Described somewhat euphemistically as a ‘sports playing field surface’, Desso Grassmaster is arguably the most popular and common hybrid system available in the game today. It is made up of a mixture of natural grass and artificial fibres but it passes the FA’s rules regarding such a thing because of the amount of artificial grass fibres in play on any given pitch.

The fibres are injected into the turf twenty centimetres deep and only cover about 3% of the entire surface of the pitch. As the grass grows its roots intertwine with the artificial fibres and this anchors the field of play. The company that makes it claims that this allows for a solid, even structure of turf with better drainage than natural grass on its own and improved ‘playing comfort’.

Some of the best known stadiums that use Desso Grassmaster include Chelsea’s home ground Stamford Bridge, Everton’s Goodison Park, St. James’ Park in Newcastle, Arsenal’s Emirates Stadium, Anfield, Villa Park and Old Trafford in Manchester. Perhaps the most famous of all is Wembley Stadium and if it’s good enough for the FA’s flagship ground no wonder other clubs have been quick to introduce it.

3G Pitches

The other type of pitch that is common and you probably remember playing on as a kid is a 3G pitch. This used to be more commonly known as AstroTurf but has taken on the tag of ‘3G’ as it has developed over the years. In the past the turf was sprinkled with sand but nowadays it has a rubber crumb infill instead.

The rubber crumb mixture, which is made from recycled tyres, allows the surface to played on for around eighty hours every week. A significant improvement on the five hours total that natural grass can cope with before it will struggle to recover. Worryingly for the manufacturers, however, the rubber pellets have been linked with an increase in cancer in recent years. That is something that, at the time of writing, is still being investigated by the FA and FIFA.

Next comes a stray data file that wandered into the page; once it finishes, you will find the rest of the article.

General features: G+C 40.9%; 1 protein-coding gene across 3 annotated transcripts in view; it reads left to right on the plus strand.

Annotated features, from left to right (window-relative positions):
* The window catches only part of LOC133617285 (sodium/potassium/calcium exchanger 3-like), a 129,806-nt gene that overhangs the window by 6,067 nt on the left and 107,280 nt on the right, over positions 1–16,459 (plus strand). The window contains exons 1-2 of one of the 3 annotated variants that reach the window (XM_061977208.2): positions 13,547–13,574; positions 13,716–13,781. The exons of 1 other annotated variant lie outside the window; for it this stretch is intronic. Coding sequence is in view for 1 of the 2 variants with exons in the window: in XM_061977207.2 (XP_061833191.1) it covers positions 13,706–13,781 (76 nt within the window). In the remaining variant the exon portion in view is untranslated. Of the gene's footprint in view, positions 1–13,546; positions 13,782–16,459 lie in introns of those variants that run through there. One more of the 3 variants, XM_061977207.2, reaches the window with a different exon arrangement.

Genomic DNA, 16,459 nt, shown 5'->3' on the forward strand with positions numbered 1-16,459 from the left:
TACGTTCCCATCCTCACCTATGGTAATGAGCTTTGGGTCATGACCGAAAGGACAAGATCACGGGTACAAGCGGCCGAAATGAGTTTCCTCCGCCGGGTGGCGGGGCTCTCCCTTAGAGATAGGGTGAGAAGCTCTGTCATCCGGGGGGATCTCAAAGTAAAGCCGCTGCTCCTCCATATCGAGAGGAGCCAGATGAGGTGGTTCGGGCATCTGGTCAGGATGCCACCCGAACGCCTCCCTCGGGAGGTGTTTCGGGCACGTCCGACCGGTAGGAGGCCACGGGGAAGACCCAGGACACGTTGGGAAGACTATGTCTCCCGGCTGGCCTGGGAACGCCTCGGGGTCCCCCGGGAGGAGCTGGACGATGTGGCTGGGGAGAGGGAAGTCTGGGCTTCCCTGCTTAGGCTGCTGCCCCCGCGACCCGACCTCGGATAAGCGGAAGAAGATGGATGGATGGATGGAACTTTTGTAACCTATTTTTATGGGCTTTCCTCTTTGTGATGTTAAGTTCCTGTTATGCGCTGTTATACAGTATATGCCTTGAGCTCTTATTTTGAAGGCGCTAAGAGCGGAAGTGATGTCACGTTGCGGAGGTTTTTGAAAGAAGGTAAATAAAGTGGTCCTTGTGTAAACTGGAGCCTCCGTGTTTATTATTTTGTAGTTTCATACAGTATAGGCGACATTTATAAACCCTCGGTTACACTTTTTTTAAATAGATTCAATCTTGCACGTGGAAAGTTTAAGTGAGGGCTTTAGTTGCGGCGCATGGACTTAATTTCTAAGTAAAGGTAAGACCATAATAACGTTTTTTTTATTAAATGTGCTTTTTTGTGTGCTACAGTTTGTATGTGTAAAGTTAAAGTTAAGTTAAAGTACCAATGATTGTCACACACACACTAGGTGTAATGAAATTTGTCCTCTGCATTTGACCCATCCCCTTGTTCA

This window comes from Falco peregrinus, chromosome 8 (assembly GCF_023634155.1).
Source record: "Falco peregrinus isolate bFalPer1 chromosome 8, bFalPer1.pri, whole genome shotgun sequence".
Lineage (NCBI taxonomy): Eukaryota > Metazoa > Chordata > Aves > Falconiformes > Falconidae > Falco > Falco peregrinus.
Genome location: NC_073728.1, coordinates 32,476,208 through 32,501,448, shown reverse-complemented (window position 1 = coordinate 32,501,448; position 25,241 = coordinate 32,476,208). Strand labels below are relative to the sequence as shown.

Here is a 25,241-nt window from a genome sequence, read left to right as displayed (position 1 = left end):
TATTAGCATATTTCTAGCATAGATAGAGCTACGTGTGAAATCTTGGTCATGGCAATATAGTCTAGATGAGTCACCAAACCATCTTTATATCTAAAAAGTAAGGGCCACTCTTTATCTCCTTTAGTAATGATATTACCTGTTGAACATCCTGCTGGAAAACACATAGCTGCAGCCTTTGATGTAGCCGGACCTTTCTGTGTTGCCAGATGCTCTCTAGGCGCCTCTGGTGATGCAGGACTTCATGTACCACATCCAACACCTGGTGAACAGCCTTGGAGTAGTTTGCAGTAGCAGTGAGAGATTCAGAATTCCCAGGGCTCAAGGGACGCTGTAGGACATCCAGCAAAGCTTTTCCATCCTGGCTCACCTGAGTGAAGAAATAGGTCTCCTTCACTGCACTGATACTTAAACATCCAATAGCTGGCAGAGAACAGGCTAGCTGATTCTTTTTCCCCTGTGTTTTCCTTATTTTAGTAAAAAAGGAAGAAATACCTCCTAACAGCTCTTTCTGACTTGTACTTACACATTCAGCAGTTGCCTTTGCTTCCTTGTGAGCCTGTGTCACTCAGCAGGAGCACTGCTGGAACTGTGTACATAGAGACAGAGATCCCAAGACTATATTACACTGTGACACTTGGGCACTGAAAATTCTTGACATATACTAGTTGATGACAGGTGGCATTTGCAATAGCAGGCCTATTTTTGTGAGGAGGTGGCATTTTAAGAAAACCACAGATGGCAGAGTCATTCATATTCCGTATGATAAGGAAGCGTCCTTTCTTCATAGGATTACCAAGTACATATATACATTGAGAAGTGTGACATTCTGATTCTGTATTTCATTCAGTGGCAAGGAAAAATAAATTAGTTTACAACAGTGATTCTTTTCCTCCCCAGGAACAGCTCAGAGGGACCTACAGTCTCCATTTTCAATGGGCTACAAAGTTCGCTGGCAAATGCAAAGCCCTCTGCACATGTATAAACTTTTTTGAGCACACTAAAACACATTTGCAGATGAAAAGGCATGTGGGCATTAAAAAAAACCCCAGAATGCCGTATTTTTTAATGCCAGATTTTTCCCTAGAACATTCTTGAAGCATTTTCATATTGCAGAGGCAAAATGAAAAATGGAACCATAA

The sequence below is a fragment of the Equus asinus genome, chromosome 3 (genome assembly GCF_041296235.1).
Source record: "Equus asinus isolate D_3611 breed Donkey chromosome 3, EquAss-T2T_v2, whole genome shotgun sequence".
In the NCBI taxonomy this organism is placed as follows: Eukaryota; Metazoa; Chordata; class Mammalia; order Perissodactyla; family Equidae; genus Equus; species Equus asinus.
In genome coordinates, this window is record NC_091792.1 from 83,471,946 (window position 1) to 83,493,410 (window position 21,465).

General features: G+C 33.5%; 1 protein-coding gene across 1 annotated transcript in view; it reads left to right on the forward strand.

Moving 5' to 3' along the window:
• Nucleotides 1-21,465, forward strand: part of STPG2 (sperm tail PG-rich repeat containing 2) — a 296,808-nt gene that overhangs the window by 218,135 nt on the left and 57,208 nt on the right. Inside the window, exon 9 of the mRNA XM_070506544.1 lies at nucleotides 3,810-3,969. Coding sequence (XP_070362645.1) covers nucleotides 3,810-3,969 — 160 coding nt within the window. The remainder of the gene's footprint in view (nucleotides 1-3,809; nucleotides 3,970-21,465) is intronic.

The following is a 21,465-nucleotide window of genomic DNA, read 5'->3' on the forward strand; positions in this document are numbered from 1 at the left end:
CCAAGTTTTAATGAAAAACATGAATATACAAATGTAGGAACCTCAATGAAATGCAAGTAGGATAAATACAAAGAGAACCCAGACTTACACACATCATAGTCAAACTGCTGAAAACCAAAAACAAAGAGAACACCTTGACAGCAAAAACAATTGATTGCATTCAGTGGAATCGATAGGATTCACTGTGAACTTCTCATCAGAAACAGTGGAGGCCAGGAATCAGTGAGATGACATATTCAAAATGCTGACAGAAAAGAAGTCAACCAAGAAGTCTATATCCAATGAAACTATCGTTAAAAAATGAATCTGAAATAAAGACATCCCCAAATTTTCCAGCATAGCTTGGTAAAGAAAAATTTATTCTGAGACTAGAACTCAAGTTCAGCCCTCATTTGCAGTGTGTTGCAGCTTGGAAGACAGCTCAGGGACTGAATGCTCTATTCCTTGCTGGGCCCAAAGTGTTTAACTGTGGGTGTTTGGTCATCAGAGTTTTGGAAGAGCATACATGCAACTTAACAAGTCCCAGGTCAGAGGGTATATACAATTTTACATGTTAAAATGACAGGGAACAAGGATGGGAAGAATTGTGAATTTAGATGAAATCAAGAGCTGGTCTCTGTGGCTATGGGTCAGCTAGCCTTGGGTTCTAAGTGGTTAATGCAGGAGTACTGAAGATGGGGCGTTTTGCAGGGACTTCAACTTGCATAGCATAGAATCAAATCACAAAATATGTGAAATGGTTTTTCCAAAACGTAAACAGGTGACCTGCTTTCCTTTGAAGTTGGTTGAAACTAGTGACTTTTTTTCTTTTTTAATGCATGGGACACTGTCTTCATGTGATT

Typically the 3G pitches are found in places where the weather makes the use of grass next to impossible. This could be because the area is very wet and the pitch deteriorates too quickly, or it might be that it’s too cold for grass to grow sufficiently. They are popular in the Scandinavian Peninsula and around a dozen teams in Scotland use variations on the 3G pitch theme.

Different Shades Of Grass

Artificial Grass
By File:Modernartificialgrass2.png: JohnDerivative work: Pbroks13 (File:Modernartificialgrass2.png) [GFDL or CC-BY-SA-3.0], via Wikimedia Commons

Have you ever noticed the amazing patterns on football pitches and wondered how they are achieved? We already know that the various Football Associations insist that grass is green, so you’d be correct in your assumption that the pattern isn’t dyed onto the pitch.

It’s actually a remarkably simple thing. Grass, it turns out, has a different texture on each side of the blade, with one side being matte and the other glossy. When groundskeepers cut the grass they can make the blades cut in either a clockwise or an anti-clockwise direction. When they do this the grass lies with either its matte or glossy side up, thereby allowing for the different patterns. Clever, hey?